I think one reason it is hard for us to differentiate the learning in our class is our well ingrained idea of teacher control. The only real way to have every student engaged is to have each student doing something that is relevant and meaningful to them – which necessarily means everyone doing something different. A lot of the curriculum we have to work with as well as our long held habits make it difficult to do this. If we think that differentiation means the teacher having to design more than one program, this means that designing 3 tasks would do a better job than just one, but to do it properly we would all have to design 25 different tasks and then do this in 5 different classes! I’m pretty sure there’s no teacher on the planet who can design, implement and assess 100+ programs! If we think like this, we will always think that differentiation is a noble ideal but way to time consuming to actually do.
As difficult as it is to let go, the only solution to this is greater student choice and greater student control. This can be difficult to accept, particularly when our experiences with many students suggest they wouldn’t be able to handle this responsibility very well. It would also involve incorporating new technologies that make it easier to find out where students are at and give feedback, as the common model of students completing work, handing it in, the teacher marking it and then handing it back is way too time consuming and labour intensive.
I love the first suggestion in the document about differentiating by outcome. If we can have a common process outcome, like “everyone will produce a video about ‘x’, ‘y’ and ‘z’ that is better than their last one” the same resources and general instructions can be provided but each kid is doing something aimed at their own level. If there was a rubric that described what a great video, or a great project looked like, each will come in to the project having assessed their previous work and knowing what they are trying to achieve this time – every student is working on something different to achieve the same thing – at the level that is appropriate to them. This would be impossible if we were designing all these programs ourselves. In this paradigm, students also become at least partially responsible for the feedback side of things.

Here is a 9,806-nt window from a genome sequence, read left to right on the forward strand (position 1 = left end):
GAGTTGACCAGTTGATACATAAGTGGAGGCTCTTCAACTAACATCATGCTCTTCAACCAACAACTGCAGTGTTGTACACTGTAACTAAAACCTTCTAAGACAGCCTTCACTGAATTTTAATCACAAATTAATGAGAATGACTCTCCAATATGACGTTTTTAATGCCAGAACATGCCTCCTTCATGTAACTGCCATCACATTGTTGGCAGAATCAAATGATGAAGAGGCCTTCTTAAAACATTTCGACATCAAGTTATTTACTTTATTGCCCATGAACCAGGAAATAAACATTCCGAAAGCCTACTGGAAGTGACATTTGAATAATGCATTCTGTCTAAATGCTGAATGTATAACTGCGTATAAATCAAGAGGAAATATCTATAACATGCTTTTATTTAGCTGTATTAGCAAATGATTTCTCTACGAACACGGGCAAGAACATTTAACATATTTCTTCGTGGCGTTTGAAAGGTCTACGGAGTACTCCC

Once we start working like this our main focus becomes how to we give feedback and assistance in real time instead of how do we teach the information. At the moment the biggest concern people typically have with change is the time it takes to do it, as we are all under the pump. These ideas are important as allow us to work smarter instead of harder.
Welcome any comments.